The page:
Achievement Gap is Closing
No Child Left Behind is making sure schools are held accountable for the academic progress of every child, regardless of income, background, learning disability, or first language. The following are excerpts from articles in today’s Washington Post and Baltimore Sun highlighting Maryland’s continued improvements in student achievement and its progress in closing the achievement gap.
The Washington Post reports:
"Maryland’s elementary and middle schools improved reading and mathematics test scores for a second straight year, with black and Hispanic students closing achievement gaps in some key measures, according to state data made public yesterday. Results from the 2005 Maryland School Assessments were seen as encouraging for one of the Washington area’s lowest–ranked school systems. Prince George’s County built on the previous year's solid gains, with scores rising for nearly every group of students."
"State officials said all 24 school systems showed gains, with certain groups of black and Hispanic students making faster progress as they seek to catch up to their white and Asian American peers. For example, 64 percent of African American third–graders scored at proficient or better in math, up from 47 percent in 2003. In third-grade reading, 63 percent of Hispanic students reached or exceeded proficiency, up from 39 percent in 2003. ‘That’s pretty stunning,’ [state schools Superintendent Nancy] Grasmick said.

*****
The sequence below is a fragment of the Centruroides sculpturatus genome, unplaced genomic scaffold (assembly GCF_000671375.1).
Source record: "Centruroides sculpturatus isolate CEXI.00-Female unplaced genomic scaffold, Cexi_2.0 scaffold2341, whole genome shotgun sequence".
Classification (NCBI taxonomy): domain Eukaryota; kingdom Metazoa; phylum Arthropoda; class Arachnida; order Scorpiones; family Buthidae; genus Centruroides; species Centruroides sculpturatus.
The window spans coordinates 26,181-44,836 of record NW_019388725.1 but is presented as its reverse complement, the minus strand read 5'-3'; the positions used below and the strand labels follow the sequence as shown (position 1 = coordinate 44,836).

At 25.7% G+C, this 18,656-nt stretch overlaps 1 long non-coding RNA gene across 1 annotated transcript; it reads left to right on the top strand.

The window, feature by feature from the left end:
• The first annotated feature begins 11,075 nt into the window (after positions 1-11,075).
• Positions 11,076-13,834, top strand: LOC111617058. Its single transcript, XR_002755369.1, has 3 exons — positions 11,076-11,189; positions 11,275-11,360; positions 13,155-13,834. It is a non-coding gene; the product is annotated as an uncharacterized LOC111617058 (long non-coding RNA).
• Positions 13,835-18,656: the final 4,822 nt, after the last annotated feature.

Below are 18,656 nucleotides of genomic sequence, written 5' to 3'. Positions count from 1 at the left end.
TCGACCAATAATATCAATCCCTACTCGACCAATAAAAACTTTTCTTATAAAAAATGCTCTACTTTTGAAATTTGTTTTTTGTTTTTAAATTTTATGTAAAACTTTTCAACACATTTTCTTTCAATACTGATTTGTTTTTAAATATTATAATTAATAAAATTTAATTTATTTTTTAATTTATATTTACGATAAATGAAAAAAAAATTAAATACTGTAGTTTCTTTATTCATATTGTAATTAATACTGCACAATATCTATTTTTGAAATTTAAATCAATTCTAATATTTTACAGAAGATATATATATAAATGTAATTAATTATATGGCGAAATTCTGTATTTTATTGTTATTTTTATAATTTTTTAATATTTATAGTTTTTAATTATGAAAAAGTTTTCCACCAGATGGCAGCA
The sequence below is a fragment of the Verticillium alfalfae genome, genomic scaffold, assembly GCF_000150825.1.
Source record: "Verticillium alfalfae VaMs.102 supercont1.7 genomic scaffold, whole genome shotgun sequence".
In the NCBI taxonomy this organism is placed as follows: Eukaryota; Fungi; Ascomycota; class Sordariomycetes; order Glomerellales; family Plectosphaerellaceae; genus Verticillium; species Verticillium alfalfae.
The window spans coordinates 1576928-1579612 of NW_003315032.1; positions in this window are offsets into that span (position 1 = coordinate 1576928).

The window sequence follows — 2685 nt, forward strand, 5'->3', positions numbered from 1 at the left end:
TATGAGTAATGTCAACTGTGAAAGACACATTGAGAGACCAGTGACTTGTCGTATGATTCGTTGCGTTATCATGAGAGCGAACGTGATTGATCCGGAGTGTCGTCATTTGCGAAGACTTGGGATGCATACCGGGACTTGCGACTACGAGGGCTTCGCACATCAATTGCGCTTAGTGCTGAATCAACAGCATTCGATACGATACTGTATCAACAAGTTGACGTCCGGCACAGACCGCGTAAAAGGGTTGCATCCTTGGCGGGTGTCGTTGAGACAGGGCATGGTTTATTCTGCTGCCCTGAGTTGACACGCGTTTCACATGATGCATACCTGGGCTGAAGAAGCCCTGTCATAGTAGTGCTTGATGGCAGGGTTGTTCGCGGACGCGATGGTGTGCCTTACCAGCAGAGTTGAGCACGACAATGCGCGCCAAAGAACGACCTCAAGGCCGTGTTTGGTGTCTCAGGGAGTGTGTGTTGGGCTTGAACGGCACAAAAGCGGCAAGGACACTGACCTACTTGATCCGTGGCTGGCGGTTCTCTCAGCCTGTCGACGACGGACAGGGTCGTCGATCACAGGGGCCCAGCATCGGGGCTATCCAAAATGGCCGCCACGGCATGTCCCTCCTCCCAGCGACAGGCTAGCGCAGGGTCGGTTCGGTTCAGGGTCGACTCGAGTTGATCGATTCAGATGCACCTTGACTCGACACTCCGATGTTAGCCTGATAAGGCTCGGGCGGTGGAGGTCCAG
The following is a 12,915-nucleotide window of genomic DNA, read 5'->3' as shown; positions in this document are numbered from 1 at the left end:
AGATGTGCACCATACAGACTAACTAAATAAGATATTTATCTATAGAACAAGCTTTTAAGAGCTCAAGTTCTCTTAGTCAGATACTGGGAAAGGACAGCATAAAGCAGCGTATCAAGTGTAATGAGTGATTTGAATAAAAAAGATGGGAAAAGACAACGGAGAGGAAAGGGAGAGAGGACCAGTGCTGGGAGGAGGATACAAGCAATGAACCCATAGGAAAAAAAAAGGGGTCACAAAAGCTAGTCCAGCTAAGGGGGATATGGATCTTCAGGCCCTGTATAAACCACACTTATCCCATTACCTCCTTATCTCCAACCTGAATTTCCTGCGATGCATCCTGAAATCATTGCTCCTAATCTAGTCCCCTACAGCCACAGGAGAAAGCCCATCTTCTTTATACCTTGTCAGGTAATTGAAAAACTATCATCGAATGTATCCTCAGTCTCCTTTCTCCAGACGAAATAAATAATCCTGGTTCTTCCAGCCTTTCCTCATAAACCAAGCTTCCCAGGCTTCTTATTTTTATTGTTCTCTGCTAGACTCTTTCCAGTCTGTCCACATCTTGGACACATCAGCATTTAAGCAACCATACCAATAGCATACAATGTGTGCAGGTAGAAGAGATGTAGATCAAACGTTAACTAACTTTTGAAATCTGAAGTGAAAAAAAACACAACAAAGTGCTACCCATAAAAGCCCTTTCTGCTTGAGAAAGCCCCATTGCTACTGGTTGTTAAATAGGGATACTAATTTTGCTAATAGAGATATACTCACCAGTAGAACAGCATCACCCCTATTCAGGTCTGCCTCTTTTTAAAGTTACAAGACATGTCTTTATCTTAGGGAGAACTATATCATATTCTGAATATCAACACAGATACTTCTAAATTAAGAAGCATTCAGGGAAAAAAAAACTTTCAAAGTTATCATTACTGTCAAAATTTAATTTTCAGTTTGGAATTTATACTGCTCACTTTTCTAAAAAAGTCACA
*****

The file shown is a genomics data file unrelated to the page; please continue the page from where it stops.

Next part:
"What’s more, scores showed that some historic achievement gaps are narrowing. In 2003, 79 percent of non-Hispanic white third–graders scored at proficient or better in math; this year, 87 percent did. Black students are now 23 percentage points behind non–Hispanic white students, after being 32 points behind two years ago. A comparable narrowing occurred with Hispanic third–graders in reading, as the gap with non–Hispanic white students shrank to 22 percentage points from 33 points. … State officials also reported that low–income students and disabled students who qualify for special education had achieved higher test scores."
"In Anne Arundel County, the percentage of third–, fifth– and eighth–graders achieving advanced levels in math more than doubled in two years. And more students were reaching proficiency. ‘There are 2,000 more students who are proficient in math this year than there were last year. Those are real kids,’ said Jonathan Brice, who oversees the Anne Arundel school assessment."
The complete text of the article is available online.
The Baltimore Sun reports:
"… [S]cores for special education students increased significantly –, in some cases doubling achievement from two years ago, the inaugural year of the federally required Maryland School Assessment. Students from a variety of minority groups, including African–American and Hispanic students, also did better."
"The best news for the city was in the reading scores of third–, fifth–, and sixth–graders. … For example, the rate of Baltimore fifth–graders who tested as proficient in reading increased by 8 percentage points to 58 percent, while the statewide rate rose 5 percentage points to 76 percent. Statewide, the earlier grades saw the steepest gains. The percentage of third–graders in Maryland who passed the reading test jumped from 58 percent in 2003 to more than 75 percent this year. The percentage of fifth–,graders statewide who passed the math test grew from 55 percent in 2003 to more than 69 percent this year."
"‘Part of the rationale behind the federal [No Child Left Behind] program and Maryland’s program is not to hide behind the averages,’ said Jacqueline C. Haas, schools superintendent in Harford County. ‘There’s considerable pressure to be successful with every single person.’"
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